“The police estimated the crowd at 75,000,” Thomas Boswell wrote. “I estimate that, when I jumped up in the air and looked back at the Washington Monument, all I could see were people. People almost shoulder to shoulder, not only on the Mall, but in the streets. People on the steps of the Museum of Natural History. People on the roof of the National Gallery of Art’s East Wing. Some say this isn’t such a big crowd. Nothing out of the ordinary for a team that just won a world championship. I say it’s a lot of people in one place at one time if you aren’t giving anything away.”
Feb. 3, 1988
A crowd of roughly 600,000 fans lined Pennsylvania Avenue along the parade route from Third Street NW to the District Building three days after Doug Williams led the Redskins to a 42-10 win over the Broncos in Super Bowl XXII. Two days earlier, about 2,000 fans welcomed the Redskins home upon their arrival from San Diego at Dulles Airport.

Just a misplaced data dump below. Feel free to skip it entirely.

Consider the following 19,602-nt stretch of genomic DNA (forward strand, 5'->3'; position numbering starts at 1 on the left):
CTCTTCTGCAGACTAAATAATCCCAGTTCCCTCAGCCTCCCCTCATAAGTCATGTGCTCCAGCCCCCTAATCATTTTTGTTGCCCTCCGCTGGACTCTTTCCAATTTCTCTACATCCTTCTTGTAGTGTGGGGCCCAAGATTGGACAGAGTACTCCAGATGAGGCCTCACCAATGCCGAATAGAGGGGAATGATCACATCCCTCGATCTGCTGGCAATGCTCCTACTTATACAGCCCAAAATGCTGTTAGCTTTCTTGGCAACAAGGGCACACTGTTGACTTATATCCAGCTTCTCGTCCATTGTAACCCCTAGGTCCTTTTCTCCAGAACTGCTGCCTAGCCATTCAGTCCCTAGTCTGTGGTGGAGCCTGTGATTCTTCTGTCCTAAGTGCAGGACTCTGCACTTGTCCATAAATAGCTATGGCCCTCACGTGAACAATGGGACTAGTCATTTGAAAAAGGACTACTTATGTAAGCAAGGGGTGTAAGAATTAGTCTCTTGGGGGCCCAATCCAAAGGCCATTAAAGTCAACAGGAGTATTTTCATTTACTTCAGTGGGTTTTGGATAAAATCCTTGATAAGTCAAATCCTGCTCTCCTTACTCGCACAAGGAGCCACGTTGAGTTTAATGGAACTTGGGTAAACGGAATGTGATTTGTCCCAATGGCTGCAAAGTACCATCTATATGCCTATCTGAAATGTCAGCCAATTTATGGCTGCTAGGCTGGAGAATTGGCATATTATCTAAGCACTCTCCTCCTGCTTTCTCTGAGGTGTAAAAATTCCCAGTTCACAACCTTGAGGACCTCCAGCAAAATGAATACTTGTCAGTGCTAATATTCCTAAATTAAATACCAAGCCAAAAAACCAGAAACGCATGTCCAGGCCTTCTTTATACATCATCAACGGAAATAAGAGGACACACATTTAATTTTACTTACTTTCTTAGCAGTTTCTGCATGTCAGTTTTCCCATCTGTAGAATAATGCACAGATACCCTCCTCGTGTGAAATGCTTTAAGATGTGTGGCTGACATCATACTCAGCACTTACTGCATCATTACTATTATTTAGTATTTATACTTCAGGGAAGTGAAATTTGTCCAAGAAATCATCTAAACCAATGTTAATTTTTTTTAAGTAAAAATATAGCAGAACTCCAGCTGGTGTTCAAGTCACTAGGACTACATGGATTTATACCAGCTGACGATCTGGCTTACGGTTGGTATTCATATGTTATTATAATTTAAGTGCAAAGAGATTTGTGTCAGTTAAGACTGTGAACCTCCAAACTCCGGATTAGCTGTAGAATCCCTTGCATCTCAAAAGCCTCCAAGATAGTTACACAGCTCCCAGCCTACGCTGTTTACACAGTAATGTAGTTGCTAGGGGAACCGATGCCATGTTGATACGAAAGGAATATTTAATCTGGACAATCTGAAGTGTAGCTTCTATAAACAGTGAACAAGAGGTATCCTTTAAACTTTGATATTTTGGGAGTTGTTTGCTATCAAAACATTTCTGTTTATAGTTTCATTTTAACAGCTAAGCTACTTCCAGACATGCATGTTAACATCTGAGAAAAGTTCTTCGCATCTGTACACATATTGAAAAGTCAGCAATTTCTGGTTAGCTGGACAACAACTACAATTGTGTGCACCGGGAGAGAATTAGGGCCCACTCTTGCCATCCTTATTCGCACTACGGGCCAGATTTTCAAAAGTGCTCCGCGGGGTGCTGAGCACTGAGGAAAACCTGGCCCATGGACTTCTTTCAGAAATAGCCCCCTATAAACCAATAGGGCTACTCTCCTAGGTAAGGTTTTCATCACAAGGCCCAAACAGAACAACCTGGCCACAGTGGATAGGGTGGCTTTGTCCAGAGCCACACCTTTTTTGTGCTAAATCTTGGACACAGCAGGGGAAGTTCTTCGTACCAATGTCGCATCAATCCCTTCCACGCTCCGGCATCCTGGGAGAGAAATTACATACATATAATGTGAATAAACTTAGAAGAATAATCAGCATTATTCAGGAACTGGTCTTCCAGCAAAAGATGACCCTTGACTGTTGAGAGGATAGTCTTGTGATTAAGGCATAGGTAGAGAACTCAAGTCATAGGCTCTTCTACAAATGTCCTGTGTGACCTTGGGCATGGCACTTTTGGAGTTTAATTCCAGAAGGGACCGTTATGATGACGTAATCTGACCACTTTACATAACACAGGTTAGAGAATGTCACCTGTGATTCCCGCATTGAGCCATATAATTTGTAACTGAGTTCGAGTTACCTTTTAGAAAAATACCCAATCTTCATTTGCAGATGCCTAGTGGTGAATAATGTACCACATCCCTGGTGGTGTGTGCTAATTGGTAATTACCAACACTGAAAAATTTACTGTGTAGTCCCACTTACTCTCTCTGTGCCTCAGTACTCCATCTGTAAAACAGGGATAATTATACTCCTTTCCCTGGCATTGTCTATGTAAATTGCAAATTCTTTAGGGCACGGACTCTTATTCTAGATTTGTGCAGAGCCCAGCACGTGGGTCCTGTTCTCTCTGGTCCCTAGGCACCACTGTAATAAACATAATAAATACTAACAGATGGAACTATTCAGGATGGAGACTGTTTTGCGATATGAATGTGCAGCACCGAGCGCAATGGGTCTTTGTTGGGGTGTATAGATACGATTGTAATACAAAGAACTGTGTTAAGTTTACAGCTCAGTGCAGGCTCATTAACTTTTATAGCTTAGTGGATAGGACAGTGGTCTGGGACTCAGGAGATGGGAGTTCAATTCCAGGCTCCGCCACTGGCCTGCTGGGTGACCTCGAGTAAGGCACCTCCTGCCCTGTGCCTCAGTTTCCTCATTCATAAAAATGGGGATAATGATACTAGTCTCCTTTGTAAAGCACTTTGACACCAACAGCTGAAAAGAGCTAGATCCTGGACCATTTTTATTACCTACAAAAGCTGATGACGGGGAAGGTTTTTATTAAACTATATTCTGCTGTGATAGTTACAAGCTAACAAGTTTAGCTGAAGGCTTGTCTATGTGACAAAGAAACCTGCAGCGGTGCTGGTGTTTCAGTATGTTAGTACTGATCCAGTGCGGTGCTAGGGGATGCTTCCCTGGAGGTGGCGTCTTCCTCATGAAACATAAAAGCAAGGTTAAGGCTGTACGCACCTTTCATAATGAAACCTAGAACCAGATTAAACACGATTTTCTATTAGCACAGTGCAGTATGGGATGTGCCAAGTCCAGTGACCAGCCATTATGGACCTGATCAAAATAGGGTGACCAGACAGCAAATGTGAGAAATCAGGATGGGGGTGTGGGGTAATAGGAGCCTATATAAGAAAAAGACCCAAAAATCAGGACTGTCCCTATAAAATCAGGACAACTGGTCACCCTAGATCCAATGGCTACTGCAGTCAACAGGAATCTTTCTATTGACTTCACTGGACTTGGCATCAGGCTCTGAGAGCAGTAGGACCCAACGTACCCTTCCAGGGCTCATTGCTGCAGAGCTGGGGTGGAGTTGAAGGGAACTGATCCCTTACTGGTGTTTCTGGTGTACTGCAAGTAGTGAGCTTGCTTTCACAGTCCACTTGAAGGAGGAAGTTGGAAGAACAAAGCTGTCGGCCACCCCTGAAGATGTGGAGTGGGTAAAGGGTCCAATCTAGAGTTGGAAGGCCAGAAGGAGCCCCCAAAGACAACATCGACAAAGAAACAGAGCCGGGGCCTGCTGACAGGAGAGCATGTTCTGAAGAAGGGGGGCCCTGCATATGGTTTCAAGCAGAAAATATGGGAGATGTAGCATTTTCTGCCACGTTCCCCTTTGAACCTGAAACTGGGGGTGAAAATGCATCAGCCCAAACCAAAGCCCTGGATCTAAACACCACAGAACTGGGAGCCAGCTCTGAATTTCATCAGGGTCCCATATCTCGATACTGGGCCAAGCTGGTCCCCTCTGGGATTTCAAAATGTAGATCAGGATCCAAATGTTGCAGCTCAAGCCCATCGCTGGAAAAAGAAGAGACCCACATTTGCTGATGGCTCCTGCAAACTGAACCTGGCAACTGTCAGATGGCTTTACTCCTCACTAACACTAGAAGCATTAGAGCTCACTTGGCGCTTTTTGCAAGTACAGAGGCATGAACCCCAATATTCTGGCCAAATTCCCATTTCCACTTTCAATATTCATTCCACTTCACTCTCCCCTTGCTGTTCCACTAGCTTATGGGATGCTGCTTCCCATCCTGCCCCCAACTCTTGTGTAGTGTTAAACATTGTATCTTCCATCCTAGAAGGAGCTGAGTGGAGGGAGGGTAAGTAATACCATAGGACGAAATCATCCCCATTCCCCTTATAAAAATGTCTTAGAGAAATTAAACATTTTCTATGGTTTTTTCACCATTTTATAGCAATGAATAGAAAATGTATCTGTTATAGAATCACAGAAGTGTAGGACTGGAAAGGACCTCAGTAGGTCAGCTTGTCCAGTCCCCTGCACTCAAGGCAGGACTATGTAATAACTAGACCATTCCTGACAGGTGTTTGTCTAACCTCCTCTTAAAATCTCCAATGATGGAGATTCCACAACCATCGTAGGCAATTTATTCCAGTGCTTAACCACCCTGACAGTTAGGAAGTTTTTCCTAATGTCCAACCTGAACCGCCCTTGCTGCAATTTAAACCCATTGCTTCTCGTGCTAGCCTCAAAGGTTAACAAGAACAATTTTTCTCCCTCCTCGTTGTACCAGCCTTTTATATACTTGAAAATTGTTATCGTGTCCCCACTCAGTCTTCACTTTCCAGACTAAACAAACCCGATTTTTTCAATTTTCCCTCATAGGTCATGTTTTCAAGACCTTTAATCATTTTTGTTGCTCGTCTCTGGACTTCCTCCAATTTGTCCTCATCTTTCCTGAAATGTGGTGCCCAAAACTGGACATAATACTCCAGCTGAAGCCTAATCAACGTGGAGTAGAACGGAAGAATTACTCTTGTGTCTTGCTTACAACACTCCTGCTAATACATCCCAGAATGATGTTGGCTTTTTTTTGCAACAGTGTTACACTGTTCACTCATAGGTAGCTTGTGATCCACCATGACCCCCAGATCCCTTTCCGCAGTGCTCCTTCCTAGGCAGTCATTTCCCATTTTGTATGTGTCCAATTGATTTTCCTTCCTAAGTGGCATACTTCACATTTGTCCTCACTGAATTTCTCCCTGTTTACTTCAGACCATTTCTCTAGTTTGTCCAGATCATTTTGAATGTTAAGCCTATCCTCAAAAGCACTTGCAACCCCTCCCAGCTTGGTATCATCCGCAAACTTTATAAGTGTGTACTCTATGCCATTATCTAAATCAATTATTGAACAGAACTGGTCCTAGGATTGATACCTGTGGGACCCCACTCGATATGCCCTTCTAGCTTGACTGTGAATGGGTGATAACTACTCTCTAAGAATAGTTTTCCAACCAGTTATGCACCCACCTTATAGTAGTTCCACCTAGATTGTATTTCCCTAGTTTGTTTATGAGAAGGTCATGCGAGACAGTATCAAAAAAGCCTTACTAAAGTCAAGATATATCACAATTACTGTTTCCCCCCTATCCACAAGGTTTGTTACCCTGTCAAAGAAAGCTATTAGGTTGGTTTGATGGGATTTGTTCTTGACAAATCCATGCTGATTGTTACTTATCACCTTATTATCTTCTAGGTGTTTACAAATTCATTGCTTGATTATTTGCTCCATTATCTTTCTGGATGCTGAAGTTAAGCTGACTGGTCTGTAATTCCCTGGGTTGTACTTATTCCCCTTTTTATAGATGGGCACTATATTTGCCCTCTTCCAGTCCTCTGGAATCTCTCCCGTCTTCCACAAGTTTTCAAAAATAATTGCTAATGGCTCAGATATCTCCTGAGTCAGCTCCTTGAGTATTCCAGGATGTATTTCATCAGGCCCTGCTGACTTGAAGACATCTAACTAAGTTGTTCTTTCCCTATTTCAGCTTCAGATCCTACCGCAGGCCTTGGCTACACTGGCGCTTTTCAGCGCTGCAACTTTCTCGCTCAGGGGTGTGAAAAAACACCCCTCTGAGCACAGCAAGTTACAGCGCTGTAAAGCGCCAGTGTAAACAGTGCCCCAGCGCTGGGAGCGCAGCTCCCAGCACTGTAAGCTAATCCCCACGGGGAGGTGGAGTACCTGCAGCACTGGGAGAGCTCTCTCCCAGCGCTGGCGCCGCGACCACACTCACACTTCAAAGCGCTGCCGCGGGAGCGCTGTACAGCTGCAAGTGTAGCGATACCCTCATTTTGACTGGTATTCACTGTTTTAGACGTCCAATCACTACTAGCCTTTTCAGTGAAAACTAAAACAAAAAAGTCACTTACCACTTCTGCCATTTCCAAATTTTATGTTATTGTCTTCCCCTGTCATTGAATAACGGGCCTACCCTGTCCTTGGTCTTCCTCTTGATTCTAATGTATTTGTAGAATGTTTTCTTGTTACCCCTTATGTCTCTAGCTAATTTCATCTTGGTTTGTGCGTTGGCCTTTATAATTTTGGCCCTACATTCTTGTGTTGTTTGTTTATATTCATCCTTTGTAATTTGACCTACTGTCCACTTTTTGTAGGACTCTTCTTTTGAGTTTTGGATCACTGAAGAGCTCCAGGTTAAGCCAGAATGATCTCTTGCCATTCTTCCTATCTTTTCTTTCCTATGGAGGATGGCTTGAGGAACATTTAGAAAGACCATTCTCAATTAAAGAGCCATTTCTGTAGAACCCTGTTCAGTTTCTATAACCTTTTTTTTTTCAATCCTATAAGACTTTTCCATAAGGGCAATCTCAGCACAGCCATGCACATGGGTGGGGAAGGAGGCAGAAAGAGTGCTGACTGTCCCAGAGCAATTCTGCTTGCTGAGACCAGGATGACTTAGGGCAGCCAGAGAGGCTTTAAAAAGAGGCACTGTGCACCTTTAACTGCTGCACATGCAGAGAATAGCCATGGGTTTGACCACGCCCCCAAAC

Hundreds of thousands of proud and loud Redskins fans turned Pennsylvania Avenue NW into a massive line of scrimmage yesterday, greeting Washington’s triumphant football team with tumultuous, if occasionally unruly, glee.Government offices closed up tight, streamers and confetti fell through the air, souvenir vendors did record business and area teachers stood before half-empty classrooms as all Washington joined Mayor Marion Barry and President Reagan to celebrate the Super Bowl sensations.But Assistant Police Chief Isaac P. Fulwood Jr., who estimated the crowd at 600,000, said police “lost the street” as the parade reached the District Building. The throng surged onto the street, snapping wooden barricades and pressing against the speakers’ platform.Police arrested 31 people, mostly for disorderly conduct and vending violations. At least 24 people required minor medical treatment; most felt faint from the press of the crowd. Other than one woman who broke a leg, there were no serious injuries, but it took much of the day to clear the area of fans, including rowdy teenagers who had to be escorted from The Shops at National Place, the mall across from the District Building.Although police said the crowd was larger than the 500,000 gathered for the 1983 Redskins Super Bowl celebration, other estimates of yesterday’s outpouring were more conservative by half.With a few exceptions — notably a dozen or so teenagers who traded punches and racial epithets outside the Pavilion at the Old Post Office — the crowd was powerfully good-natured, cheering at speeches they could not hear, waving to players they could not see.